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Beyond Pecan – Shagbark, Shellbark and Other Hickories

Posted by: Arthur’s Point Farm

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January 30, 2024

Most Americans are familiar with the delicious, nutritious, and easy-to-crack nut of the Northern Pecan tree (Carya illinoinensis). It’s an integral part of our diet and the most common commercial native nut tree in the U.S. 

Pecan nuts ripening on the tree
Shelled pecan ready to eat

But many people don’t realize it’s closely related to other native hickories, like the Shagbark and Shellbark. Hickories are at the foundation of wild food webs across the Eastern U.S. Alongside oaks, they form the most common forest type in the region, providing sustenance and habitat for hundreds of native species. Hickory nuts are high in fat and protein – an essential food source for many mammals – and its leaves support hundreds of butterfly and moth species. 

A mature Shagback hickory in autumn

Can You Eat a Hickory Nut?

You sure can! Hickory nuts can be enjoyed in many ways: raw, roasted, or ground into flour for baking. The traditional Cherokee preparation called kanuchi is made by mashing and cooking the nut meats and then added them to rice or hominy. Shagbark syrup is made by adding sugar to a tea made from hickory bark. Algonquin peoples make shagbark nut milk into a soup, called pawcohiccora (also the word from which hickory is derived). Hickories can also be used to make natural dyes, charcoal for smoking meats, and lumber. 

Shagbark hickory (C. ovata), a large native tree with characteristic strips of bark, produces nuts that are particularly favored due to their decadent, maple-like flavor. Shellbark hickories (C. laciniosa) are particularly valued for their large nuts but are less common in nature today due to overharvesting and difficulty transplanting their large tap-root. They are also known as Kingnut hickory, a reference to the exceptional size of their nuts, ranging from 1.5-3” wide. Shellbark nuts have a flavor similar to Shagbark, often with a fruity and even banana-like taste. Its shell is often thicker than Shagbark, but cracks more easily.

A grafted Shellbark hickory in an orchard in Pennsylvania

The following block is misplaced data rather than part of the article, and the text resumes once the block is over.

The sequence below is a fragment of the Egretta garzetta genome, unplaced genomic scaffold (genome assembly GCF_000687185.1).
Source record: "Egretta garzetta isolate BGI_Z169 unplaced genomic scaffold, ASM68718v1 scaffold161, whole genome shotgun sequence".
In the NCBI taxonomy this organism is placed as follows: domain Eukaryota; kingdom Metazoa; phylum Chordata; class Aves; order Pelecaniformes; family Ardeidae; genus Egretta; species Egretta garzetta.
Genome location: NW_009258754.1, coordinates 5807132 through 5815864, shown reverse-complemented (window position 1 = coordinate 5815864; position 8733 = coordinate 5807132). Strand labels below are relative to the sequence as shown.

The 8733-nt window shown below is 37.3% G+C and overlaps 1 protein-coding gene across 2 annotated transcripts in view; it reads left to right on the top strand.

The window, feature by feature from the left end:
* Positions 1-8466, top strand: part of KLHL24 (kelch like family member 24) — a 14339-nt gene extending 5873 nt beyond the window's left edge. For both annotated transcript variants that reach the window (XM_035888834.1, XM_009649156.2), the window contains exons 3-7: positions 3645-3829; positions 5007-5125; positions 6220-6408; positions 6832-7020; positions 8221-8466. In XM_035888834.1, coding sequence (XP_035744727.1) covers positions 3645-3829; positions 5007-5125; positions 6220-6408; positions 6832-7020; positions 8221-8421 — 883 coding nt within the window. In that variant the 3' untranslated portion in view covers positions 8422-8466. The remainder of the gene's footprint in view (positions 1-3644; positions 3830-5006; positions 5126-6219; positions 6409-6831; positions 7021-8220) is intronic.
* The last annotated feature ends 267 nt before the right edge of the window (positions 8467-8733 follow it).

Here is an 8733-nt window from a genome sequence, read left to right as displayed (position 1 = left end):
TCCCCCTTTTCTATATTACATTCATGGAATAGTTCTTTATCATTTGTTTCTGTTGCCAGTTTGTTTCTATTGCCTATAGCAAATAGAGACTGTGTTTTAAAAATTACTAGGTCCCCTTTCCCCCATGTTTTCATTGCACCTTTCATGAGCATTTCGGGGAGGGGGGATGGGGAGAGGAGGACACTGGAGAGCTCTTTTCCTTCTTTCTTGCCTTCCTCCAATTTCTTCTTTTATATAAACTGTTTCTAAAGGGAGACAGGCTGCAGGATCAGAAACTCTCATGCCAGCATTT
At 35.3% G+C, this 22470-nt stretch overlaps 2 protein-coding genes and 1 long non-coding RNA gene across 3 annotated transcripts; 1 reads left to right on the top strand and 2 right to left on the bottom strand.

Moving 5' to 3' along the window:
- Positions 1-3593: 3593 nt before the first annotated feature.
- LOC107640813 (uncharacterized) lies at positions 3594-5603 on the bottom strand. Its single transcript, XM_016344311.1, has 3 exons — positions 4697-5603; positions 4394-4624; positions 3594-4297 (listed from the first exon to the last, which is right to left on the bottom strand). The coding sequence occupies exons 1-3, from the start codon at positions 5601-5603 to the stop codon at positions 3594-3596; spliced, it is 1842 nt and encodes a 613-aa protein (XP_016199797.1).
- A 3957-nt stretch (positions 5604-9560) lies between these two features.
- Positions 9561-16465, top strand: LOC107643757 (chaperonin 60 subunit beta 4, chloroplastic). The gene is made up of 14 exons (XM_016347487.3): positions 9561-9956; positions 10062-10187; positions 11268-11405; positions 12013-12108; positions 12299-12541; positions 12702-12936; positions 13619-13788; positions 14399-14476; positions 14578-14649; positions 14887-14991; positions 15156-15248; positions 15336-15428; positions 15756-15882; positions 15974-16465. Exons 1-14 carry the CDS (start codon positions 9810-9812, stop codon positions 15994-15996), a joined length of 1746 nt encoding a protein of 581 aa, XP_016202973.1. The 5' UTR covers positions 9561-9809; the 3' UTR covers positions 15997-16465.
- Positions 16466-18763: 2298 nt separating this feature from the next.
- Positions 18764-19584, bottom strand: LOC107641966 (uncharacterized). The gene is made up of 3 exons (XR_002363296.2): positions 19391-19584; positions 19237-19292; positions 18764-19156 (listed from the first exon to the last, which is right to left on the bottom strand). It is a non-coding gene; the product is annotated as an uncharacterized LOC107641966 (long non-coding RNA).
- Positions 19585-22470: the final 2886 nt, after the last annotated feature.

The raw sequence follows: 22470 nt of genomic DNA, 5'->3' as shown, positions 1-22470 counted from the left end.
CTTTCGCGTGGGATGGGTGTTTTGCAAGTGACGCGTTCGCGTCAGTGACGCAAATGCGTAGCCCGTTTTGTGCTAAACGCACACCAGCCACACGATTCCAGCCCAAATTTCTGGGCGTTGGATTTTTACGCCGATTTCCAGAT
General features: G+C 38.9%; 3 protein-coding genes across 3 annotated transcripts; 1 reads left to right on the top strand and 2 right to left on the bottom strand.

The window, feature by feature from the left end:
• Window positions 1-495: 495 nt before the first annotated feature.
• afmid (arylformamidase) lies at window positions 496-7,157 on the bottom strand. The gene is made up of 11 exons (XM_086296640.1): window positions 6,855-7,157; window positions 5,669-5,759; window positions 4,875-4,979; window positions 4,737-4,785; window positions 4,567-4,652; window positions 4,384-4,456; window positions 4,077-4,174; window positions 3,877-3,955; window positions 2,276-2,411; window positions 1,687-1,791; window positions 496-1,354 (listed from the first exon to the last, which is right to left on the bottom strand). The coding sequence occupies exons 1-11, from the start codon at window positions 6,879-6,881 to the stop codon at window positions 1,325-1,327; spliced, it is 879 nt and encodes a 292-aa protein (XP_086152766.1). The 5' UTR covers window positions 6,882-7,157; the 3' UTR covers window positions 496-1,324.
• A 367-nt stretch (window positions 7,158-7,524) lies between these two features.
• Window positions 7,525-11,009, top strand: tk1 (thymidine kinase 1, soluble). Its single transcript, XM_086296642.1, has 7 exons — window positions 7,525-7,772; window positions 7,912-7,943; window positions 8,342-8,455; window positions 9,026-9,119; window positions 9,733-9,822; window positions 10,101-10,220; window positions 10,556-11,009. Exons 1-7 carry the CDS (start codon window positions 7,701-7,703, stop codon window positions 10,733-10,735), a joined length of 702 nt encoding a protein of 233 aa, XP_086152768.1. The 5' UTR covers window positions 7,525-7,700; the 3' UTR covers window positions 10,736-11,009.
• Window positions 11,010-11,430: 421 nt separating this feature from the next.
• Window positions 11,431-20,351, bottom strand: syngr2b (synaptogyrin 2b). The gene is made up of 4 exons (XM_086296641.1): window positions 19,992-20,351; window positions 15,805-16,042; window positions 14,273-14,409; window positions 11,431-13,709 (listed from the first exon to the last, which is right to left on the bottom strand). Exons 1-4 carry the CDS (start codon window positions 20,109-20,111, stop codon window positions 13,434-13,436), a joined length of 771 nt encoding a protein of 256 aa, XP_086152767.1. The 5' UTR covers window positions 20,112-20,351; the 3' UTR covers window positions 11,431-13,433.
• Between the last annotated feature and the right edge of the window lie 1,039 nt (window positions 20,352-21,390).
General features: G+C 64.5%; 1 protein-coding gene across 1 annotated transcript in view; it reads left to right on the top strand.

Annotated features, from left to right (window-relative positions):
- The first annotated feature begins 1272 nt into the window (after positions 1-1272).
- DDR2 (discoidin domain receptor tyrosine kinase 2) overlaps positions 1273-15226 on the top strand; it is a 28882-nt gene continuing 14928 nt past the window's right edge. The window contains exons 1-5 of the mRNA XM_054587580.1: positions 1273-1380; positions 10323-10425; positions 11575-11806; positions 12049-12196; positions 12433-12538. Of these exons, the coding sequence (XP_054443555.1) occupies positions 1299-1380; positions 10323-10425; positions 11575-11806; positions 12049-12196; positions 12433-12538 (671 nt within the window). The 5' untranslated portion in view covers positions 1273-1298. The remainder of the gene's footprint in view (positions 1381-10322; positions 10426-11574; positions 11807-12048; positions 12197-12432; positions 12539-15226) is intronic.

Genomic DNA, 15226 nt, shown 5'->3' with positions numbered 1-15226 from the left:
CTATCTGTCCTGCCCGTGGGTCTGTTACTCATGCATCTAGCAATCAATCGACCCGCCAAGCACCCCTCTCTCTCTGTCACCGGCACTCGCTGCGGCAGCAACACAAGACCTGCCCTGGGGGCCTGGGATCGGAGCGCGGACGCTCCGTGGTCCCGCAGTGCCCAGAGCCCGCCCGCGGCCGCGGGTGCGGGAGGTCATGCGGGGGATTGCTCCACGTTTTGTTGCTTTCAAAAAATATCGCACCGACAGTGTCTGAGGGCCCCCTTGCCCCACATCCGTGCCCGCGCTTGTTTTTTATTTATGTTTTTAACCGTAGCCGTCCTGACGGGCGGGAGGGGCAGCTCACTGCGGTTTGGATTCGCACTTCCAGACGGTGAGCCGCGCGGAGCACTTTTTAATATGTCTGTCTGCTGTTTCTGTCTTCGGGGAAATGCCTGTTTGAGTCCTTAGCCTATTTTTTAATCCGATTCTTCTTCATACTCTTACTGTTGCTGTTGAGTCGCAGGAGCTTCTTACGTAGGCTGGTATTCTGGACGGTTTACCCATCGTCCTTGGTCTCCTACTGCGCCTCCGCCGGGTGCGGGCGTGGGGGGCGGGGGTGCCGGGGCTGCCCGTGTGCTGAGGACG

Shagbark and Shellbark hickory are better-suited than Pecan for colder climates, and are favorites amongst nut enthusiasts and growers. Shagbark hickory can be found throughout the Northeast, while Shellbark has a smaller range mostly south of the Great Lakes. These trees can grow up to 120 feet tall, though average about 60-80 feet tall.

shagbark hickory seeds
Shagbark hickory nuts maturing on the tree

From Ancient Cultivation to New Breeding Initiatives

Nearly all named Hickory cultivars are likely the progeny of “wild” trees selected for superior characteristics by Indigenous peoples over hundreds of years. The legacy of this work can be found in the genetics of the trees that comprise today’s forests. They provide an excellent basis for continued breeding efforts. 

The “Grainger” variety of Shagbark provides a good example of these selections. Typically, Shagbark nuts are small with hard shells, so it can be a challenge to extract the nut meat. Thin-shelled Grainger can grow to the size of a half dollar and cracks out in beautiful half-pieces (see below).

Nuts collected from the Grainger variety of Shagback hickory

“Hicans” are hybrids between Shagbark or Shellbark and Pecan trees but don’t often produce many viable nuts. There is potential in hybridization, as these trees tend to produce nuts that are easier to crack than Shagbark or Shellbark and tend to be more cold-hardy than Pecans. There have also been significant breeding efforts towards growing cold-hardy Pecan cultivars that can ripen nuts up to Zone 5.

“Sometime in the first millennium A.D., the Indians who had burned undergrowth to facilitate grazing began systematically replanting larger belts of woodland, transforming them into orchards for fruit and mast (the general term for hickory nuts, beechnuts, acorns, butternuts, hazelnuts, pecans, walnuts, and chestnuts).”

Plant a Hickory for the World to Come

During this time of rapid climate change, tree-based agriculture, or agroforestry, is essential to resilient and productive agricultural systems. While hickories are a relatively slow-growing nut option for the northeastern U.S. compared with chestnuts, hazelnuts, and walnuts, the development of a diversity of commercial nut orchards can be accelerated through hybridization and breeding. Species such as Shagbark and Shellbark hickory haven’t made it very far beyond the homes of nut enthusiasts. Further exploration of hickory forests in conjunction with breeding orchards and grower cooperatives could help to bring hickory nuts to more of our tables. 

Indigenous land management practices focus on abundance and resilience outside of our cultivated agricultural lands and over many generations. These approaches teach us how we can better serve future generations, as our ancestors did for us. Take note of the big old hickories growing along old farm roads and imagine the farmers who chose to plant them for future generations. We too can plant for the future, for abundant wildlife, and for other uses which we may not benefit from directly. So, plant a hickory for the world to come.

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